And yet, less than 10 percent of the bus stops along Highway 82 have crosswalks which, by law, give pedestrians the right of way to cross the road.

“We’ve had a reluctance to put in crosswalks because pedestrians get a false sense of security. We want them to use extreme caution when they cross,” Blankenship said.

In fact, the 1997 study found: “In some cases, marked crosswalks have been associated with a higher pedestrian accident rate than similar unmarked crossings.” Trapani agrees. “It’s not our policy to put a crosswalk in unless there’s a traffic signal there, because it gives people a false sense of security,” Trapani said.

Overpasses and underpasses also pose safety paradoxes for pedestrians who cross the road regularly.

“First, they aren’t necessarily used by pedestrians,” Blankenship said.

“An overpass will allow pedestrians to cross safely, but may be visually intrusive to some people,” he said. “And an underpass will allow pedestrians to cross safely, but there are security issues associated with underpasses, because they’re concealed and people could get mugged.”

Trapani notes the failings of a pedestrian overpass crossing I-70 in Vail. “Even though we built the thing in 1977, people still die every year trying to get across I-70 on the surface,” he said.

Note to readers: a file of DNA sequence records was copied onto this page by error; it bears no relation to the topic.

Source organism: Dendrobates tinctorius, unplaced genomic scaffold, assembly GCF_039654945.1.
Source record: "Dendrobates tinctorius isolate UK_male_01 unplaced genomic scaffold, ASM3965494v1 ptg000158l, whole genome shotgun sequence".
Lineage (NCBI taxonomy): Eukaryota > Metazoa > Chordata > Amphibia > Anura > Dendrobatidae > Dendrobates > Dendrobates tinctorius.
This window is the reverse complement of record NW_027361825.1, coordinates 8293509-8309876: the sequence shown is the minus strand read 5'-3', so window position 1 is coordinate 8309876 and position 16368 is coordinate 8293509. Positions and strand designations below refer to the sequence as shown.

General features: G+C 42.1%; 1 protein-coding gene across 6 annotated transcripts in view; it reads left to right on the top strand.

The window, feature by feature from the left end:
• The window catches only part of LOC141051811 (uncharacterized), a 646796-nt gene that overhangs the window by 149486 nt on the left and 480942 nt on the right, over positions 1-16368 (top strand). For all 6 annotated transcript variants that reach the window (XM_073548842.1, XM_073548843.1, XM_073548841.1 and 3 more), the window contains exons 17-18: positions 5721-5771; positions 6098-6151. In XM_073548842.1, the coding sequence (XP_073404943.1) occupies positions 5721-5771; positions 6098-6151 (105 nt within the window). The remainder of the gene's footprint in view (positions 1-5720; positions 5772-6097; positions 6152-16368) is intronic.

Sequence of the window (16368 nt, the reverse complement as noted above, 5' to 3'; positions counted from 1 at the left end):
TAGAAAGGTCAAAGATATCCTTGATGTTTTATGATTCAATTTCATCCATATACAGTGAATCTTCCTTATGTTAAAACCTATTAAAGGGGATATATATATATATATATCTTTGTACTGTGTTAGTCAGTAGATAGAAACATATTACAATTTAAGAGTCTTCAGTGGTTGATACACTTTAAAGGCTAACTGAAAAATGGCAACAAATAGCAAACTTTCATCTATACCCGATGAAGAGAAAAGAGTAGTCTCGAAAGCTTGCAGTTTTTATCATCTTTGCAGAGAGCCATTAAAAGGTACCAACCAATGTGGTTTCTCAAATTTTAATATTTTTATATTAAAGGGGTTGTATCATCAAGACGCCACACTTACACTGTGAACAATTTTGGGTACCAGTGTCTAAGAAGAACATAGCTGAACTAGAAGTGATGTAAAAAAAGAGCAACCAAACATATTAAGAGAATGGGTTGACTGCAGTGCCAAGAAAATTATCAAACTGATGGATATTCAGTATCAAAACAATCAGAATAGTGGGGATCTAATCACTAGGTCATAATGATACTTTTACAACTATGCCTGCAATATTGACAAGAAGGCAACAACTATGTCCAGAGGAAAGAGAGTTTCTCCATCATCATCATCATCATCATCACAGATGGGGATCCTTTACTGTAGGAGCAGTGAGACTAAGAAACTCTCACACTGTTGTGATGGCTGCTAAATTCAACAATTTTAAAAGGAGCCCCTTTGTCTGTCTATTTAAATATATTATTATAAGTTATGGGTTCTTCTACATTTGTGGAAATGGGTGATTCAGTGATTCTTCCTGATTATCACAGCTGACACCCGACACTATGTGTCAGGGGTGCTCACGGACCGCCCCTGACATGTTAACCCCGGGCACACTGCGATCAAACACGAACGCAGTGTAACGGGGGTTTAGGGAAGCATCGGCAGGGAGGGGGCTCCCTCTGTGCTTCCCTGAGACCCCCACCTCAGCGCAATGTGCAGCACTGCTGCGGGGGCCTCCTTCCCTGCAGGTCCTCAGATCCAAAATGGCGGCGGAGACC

As part of the Highway 82 construction, CDOT has looked at its options to accommodate safe pedestrian crossings, he said.

“When we looked at Lazy Glen, we knew there were a lot of people [using the bus stop] and so we went to the means to put in an underpass,” Trapani said. “But at Aspen Village, the underpass wouldn’t work, so we put in a traffic signal. In Holland Hills, in order to put one in, we’d have to buy whole parcels of property and displace people to do it.”

The Aspen youngster struck while crossing the highway was headed to a Holland Hills bus stop.

Signal lights pose safety problems, as well, Trapani said.

“When you put a traffic signal in, the accidents tend to increase,” he said. “That’s been proven, so I don’t think traffic lights are the entire solution either.” Holland Hills a tough spot “In Holland Hills, we looked to put in an underpass, but there wasn’t the room, and a traffic signal didn’t make sense because there just isn’t that much volume there,” Trapani said. “It’s one of those places where we don’t have a clear-cut solution to provide pedestrian safety.

“What we came up with was putting the bus stop well off the roadway and to put in plenty of lighting,” he said. “That’s the solution we come up with when we can’t put in an under- or overpass and the stop doesn’t warrant a traffic light.”

Improving pedestrian safety, Blankenship contends, requires a community commitment.

“There’s no silver bullet with this stuff, but everybody that lives here and wants to be a pedestrian at some time needs to consider these factors,” he said.

“There are some stops that parents may need to rule out for their kids, because there’s just too much going on,” Trapani added. “That’s something that a parent needs to evaluate with their kids.”